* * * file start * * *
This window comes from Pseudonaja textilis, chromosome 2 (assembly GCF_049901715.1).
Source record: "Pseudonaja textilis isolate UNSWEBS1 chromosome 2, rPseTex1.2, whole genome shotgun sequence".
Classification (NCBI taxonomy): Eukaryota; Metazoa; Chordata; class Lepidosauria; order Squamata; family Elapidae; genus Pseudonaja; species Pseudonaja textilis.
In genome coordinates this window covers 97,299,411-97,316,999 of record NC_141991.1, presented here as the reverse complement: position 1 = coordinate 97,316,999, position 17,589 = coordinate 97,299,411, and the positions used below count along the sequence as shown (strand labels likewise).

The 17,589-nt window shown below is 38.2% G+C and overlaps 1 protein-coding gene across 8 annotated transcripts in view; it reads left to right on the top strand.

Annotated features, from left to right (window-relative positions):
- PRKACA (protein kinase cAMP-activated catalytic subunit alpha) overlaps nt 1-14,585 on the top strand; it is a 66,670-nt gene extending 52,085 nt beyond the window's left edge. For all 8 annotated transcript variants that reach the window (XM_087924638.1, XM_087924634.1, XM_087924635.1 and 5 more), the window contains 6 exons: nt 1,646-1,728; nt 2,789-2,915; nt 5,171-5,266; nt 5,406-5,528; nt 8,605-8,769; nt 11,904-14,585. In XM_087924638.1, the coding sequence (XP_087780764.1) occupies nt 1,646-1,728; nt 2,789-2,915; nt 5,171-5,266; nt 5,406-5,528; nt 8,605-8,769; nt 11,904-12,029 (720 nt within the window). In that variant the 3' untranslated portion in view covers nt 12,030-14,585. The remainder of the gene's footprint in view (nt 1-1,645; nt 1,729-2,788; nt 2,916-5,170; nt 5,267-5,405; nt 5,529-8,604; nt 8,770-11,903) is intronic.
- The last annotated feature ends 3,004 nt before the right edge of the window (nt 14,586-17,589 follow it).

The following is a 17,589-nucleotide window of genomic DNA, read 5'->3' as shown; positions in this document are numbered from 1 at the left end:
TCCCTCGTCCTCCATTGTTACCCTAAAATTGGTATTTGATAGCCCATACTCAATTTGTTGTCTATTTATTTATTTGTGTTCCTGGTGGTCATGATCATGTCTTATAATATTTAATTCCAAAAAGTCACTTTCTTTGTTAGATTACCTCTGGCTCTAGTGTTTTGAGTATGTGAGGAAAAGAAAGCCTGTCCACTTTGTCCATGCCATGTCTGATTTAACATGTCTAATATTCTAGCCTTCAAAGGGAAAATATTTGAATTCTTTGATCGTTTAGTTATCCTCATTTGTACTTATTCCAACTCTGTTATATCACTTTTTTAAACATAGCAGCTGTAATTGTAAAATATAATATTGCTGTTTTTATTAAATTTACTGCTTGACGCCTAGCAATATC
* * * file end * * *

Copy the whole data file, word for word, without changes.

This window comes from Pseudonaja textilis, chromosome 2 (assembly GCF_049901715.1).
Source record: "Pseudonaja textilis isolate UNSWEBS1 chromosome 2, rPseTex1.2, whole genome shotgun sequence".
Classification (NCBI taxonomy): Eukaryota; Metazoa; Chordata; class Lepidosauria; order Squamata; family Elapidae; genus Pseudonaja; species Pseudonaja textilis.
In genome coordinates this window covers 97,299,411-97,316,999 of record NC_141991.1, presented here as the reverse complement: position 1 = coordinate 97,316,999, position 17,589 = coordinate 97,299,411, and the positions used below count along the sequence as shown (strand labels likewise).

The 17,589-nt window shown below is 38.2% G+C and overlaps 1 protein-coding gene across 8 annotated transcripts in view; it reads left to right on the top strand.

Annotated features, from left to right (window-relative positions):
- PRKACA (protein kinase cAMP-activated catalytic subunit alpha) overlaps nt 1-14,585 on the top strand; it is a 66,670-nt gene extending 52,085 nt beyond the window's left edge. For all 8 annotated transcript variants that reach the window (XM_087924638.1, XM_087924634.1, XM_087924635.1 and 5 more), the window contains 6 exons: nt 1,646-1,728; nt 2,789-2,915; nt 5,171-5,266; nt 5,406-5,528; nt 8,605-8,769; nt 11,904-14,585. In XM_087924638.1, the coding sequence (XP_087780764.1) occupies nt 1,646-1,728; nt 2,789-2,915; nt 5,171-5,266; nt 5,406-5,528; nt 8,605-8,769; nt 11,904-12,029 (720 nt within the window). In that variant the 3' untranslated portion in view covers nt 12,030-14,585. The remainder of the gene's footprint in view (nt 1-1,645; nt 1,729-2,788; nt 2,916-5,170; nt 5,267-5,405; nt 5,529-8,604; nt 8,770-11,903) is intronic.
- The last annotated feature ends 3,004 nt before the right edge of the window (nt 14,586-17,589 follow it).

The following is a 17,589-nucleotide window of genomic DNA, read 5'->3' as shown; positions in this document are numbered from 1 at the left end:
TCCCTCGTCCTCCATTGTTACCCTAAAATTGGTATTTGATAGCCCATACTCAATTTGTTGTCTATTTATTTATTTGTGTTCCTGGTGGTCATGATCATGTCTTATAATATTTAATTCCAAAAAGTCACTTTCTTTGTTAGATTACCTCTGGCTCTAGTGTTTTGAGTATGTGAGGAAAAGAAAGCCTGTCCACTTTGTCCATGCCATGTCTGATTTAACATGTCTAATATTCTAGCCTTCAAAGGGAAAATATTTGAATTCTTTGATCGTTTAGTTATCCTCATTTGTACTTATTCCAACTCTGTTATATCACTTTTTTAAACATAGCAGCTGTAATTGTAAAATATAATATTGCTGTTTTTATTAAATTTACTGCTTGACGCCTAGCAATATC